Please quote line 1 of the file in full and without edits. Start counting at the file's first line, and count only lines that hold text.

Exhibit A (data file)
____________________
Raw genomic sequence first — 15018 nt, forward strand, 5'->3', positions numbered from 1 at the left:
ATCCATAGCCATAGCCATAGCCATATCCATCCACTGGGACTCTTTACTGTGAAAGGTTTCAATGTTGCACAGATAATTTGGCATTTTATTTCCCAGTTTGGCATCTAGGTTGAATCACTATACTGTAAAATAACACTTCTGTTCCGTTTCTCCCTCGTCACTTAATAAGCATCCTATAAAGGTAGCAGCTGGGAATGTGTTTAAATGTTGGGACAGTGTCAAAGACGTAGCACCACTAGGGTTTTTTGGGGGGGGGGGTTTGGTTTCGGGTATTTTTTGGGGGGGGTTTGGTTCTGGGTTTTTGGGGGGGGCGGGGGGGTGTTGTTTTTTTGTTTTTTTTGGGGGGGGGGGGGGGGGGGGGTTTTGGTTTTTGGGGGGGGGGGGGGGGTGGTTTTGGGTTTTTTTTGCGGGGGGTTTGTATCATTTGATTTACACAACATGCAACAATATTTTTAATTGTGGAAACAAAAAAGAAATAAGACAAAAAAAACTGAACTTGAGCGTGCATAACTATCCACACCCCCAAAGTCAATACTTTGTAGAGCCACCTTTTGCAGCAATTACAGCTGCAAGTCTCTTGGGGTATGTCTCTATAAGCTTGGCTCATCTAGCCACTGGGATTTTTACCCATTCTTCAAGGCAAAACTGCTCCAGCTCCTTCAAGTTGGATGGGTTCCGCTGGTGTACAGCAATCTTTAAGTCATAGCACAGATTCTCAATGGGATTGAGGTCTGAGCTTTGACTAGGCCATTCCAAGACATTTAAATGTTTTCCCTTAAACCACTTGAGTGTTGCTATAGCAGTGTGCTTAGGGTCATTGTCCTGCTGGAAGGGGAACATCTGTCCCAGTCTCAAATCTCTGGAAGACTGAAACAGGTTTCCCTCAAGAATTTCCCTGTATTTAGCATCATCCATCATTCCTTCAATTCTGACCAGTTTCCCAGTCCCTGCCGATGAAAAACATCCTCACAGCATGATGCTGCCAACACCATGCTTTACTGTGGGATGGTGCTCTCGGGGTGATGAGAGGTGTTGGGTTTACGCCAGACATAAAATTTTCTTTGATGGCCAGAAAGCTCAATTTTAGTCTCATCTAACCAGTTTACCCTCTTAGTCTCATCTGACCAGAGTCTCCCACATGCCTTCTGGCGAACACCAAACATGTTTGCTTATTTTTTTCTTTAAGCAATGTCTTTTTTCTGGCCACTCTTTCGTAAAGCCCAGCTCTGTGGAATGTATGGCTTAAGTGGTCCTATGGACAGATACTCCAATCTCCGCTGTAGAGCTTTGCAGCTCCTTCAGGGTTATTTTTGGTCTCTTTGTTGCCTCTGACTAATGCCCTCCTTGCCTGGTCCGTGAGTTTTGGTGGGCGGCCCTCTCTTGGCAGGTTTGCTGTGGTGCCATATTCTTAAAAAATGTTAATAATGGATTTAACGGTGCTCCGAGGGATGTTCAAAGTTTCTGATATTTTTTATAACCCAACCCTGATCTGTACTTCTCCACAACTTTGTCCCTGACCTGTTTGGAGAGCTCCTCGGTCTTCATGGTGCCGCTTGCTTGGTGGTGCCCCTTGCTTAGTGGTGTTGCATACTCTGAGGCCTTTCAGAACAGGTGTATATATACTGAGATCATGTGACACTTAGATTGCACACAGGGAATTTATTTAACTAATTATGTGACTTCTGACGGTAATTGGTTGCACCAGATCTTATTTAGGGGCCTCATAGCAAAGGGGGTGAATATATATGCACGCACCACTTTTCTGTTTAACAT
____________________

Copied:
Raw genomic sequence first — 15018 nt, forward strand, 5'->3', positions numbered from 1 at the left: